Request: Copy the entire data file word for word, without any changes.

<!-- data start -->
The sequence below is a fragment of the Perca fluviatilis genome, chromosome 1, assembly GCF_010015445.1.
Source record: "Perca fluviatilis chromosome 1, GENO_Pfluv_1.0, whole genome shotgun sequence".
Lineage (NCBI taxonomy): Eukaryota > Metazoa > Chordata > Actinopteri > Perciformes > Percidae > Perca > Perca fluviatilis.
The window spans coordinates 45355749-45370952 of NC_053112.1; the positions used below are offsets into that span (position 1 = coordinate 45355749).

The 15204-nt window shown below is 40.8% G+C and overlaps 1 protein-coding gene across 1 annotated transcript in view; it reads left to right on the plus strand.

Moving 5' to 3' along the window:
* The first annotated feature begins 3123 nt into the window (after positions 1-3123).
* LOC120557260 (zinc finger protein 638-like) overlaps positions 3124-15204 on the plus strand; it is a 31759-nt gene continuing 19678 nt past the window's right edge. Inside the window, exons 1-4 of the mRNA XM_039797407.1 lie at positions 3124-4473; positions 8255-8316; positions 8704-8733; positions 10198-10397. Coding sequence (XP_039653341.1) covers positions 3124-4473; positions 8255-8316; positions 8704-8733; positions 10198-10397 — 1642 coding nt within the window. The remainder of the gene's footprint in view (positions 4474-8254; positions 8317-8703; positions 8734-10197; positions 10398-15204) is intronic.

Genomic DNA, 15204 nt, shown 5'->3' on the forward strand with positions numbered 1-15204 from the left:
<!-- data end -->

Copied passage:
The sequence below is a fragment of the Perca fluviatilis genome, chromosome 1, assembly GCF_010015445.1.
Source record: "Perca fluviatilis chromosome 1, GENO_Pfluv_1.0, whole genome shotgun sequence".
Lineage (NCBI taxonomy): Eukaryota > Metazoa > Chordata > Actinopteri > Perciformes > Percidae > Perca > Perca fluviatilis.
The window spans coordinates 45355749-45370952 of NC_053112.1; the positions used below are offsets into that span (position 1 = coordinate 45355749).

The 15204-nt window shown below is 40.8% G+C and overlaps 1 protein-coding gene across 1 annotated transcript in view; it reads left to right on the plus strand.

Moving 5' to 3' along the window:
* The first annotated feature begins 3123 nt into the window (after positions 1-3123).
* LOC120557260 (zinc finger protein 638-like) overlaps positions 3124-15204 on the plus strand; it is a 31759-nt gene continuing 19678 nt past the window's right edge. Inside the window, exons 1-4 of the mRNA XM_039797407.1 lie at positions 3124-4473; positions 8255-8316; positions 8704-8733; positions 10198-10397. Coding sequence (XP_039653341.1) covers positions 3124-4473; positions 8255-8316; positions 8704-8733; positions 10198-10397 — 1642 coding nt within the window. The remainder of the gene's footprint in view (positions 4474-8254; positions 8317-8703; positions 8734-10197; positions 10398-15204) is intronic.

Genomic DNA, 15204 nt, shown 5'->3' on the forward strand with positions numbered 1-15204 from the left: